Wednesday, 30 June 2010

World Cup Observations - Part 4: The last 16

Uruguay's diminutive striker Luis Suarez was the match winner against South Korea and all of a sudden all and sundry are (rightly) lauding him for his frighteningly prolific goal-scoring record for both club and country. So much so, if he is still banging them in for Ajax next season having failed to secure a money-spinning move from Amsterdam to one of Europe's bigger leagues then I, amongst others, will be very surprised.

Ok, so a great record goal scoring record in the Dutch league isn't necessarily a precursor for an illustrious career. If Suarez ends up in the Premier League, he (and the club that sign him of course) would be hoping he is closer to a Ruud van Nistelrooy than a Mateja Kezman/Alfonso Alves.


With all the diving, cheating and play-acting we've been unfortunate to witness from our gravitationally challenged heroes throughout this competition, it was refreshing to see Ghana's Asamoah Gyan demonstrate the importance of not going down under the slightest bit of physical contact as he powered his way to scoring his side's winning goal.

It's sad to think that the vast majority of players in this tournament would have thrown themselves to the ground, rolled around, and gestured for a card following Carlos Bocanegra's challenge. Not Gyan though. And he got his reward.

As a result, the Black Stars edged out Uncle Sam's good ol' US of A, bringing misery to their biggest fan, one Bill Clinton.

Hasn't felt this down since he last heard the name 'Lewinsky'?


USA's Landon Donovan performed well enough against Ghana and throughout the tournament to suggest that his cameo for Everton last season (ignoring his horrific miss against Spurs of course) may not be the last time we see him in European football. He can put his unhappy spell in Germany behind him now, I reckon.


Speaking of Germany, you'd think that having the iconic name 'Müller' and being thrust into the heart of the national team would be far too much pressure for a relatively inexperienced 20-year old to handle.

Well, you'd think so anyway. You certainly wouldn't expect said youngster to show up in a World Cup last 16 game against England and be the best player on the pitch!

This game was supposedly billed as men against boys but it was Germany's 'boys', Müller, Ozil, Schweinsteiger, and Podolski who taught our 'men' a lesson.


They'll have their work cut out against a rampant Argentina though. Who said Maradona didn't have a clue about management? Although with all that talent up front, my mum could probably achieve what he has so far and she's an awful football manager (one would imagine).


But of course, World War 3 (sponsored by The Sun) may have turned out differently. How about that video technology then?

In light of recent high profile controversies it looks like Blatter the Hut has U-turned faster than a Liberal Democrat and suggested that FIFA will now look at the possibility of bringing video technology into football. While this would be a good thing if he actually pushes it through, I have to say I was less than impressed with his public apologies almost implying that the Mexico and England injustices were special cases. Surely he should be apologising for every wrong decision made by officials over the last couple of weeks? Don't the Ivory Coast, Chile and the USA (twice!) deserve apologies too?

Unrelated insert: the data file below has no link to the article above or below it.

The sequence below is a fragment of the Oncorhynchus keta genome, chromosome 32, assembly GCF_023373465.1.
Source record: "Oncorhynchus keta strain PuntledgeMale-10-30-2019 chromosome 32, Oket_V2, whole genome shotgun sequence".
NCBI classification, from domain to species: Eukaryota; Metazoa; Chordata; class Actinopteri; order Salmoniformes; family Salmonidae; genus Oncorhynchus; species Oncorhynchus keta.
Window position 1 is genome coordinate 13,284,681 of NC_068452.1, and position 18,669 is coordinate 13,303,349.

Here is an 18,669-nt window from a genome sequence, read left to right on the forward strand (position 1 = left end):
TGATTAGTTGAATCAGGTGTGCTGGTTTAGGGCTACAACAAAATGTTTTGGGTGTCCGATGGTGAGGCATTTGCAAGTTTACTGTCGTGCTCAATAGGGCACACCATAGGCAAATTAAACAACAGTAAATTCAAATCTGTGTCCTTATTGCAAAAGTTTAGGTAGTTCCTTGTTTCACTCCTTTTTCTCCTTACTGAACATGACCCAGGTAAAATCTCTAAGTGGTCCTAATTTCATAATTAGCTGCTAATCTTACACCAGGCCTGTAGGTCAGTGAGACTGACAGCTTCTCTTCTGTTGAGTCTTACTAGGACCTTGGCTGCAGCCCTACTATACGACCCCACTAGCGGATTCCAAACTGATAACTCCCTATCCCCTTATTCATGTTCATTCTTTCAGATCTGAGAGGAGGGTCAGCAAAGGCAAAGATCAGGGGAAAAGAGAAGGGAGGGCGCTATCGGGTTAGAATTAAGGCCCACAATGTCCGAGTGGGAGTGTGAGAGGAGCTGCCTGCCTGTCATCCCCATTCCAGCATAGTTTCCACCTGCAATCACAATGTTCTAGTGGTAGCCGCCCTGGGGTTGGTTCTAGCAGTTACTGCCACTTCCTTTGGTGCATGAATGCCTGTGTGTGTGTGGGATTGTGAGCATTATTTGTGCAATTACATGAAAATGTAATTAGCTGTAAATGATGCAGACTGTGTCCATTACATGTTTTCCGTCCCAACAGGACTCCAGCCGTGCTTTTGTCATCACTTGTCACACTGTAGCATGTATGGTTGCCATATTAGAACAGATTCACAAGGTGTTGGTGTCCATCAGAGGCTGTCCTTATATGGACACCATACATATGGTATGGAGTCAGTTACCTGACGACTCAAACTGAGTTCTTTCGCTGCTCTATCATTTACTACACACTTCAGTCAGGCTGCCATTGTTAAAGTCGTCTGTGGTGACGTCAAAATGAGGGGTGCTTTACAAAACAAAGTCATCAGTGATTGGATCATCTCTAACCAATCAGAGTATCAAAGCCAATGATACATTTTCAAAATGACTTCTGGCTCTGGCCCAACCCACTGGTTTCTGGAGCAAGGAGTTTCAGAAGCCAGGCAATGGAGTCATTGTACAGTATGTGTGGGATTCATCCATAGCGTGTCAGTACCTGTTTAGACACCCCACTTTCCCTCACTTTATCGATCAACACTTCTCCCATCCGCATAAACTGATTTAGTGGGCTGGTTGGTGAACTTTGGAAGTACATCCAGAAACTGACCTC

On the evidence of his brief but impressive appearances in South Africa and his form in the second half of the season to propel Bayern to Bundesliga glory and the Champions League final, where does Arjen Robben currently rank on the list of the best players in the world and perhaps more importantly, how good would he be if he wasn't so unfortunate with injuries?

Another functional but effective performance from Bert van Marwijk's side saw Robin van Persie throw a hissy fit when substituted. It wouldn't be an international football tournament without some bickering in the Dutch camp. They'll be hoping to get over any spats and pray that Robben is fit for their impending quarter final against eventual winners Brazil.


Having slated Ronaldo and Rooney's performances in this tournament and their failure to justify the praise they get as being the 'best in the world', I don't think Fernando Torres can get away without criticism. One of the Premier League's most lethal strikers has looked about potent as a agoraphobic widowed 78 year old who has lost his viagra prescription and doesn't know how to work the internet.

Long-winded and tedious metaphors aside, 'Nando' has no goals, no assists and not even shown any encouraging signs with his performances so far. Spain's Euro 2008 final match winner has been playing like he's never even seen a football before and with some of the awful touches he's displayed thus far, you'd be forgiven for thinking he had hexagon shaped feet... made of clay!

With the tournament entering it's final stages, if the Spaniards are to repeat the success of two years ago then they will surely need Torres to find himself some kind of return to form.


And finally, as someone who smashed a decisive penalty against the crossbar in a shootout for my Saturday team last season (we lost), I have nothing but sympathy for Japan's Yuichi Komano.

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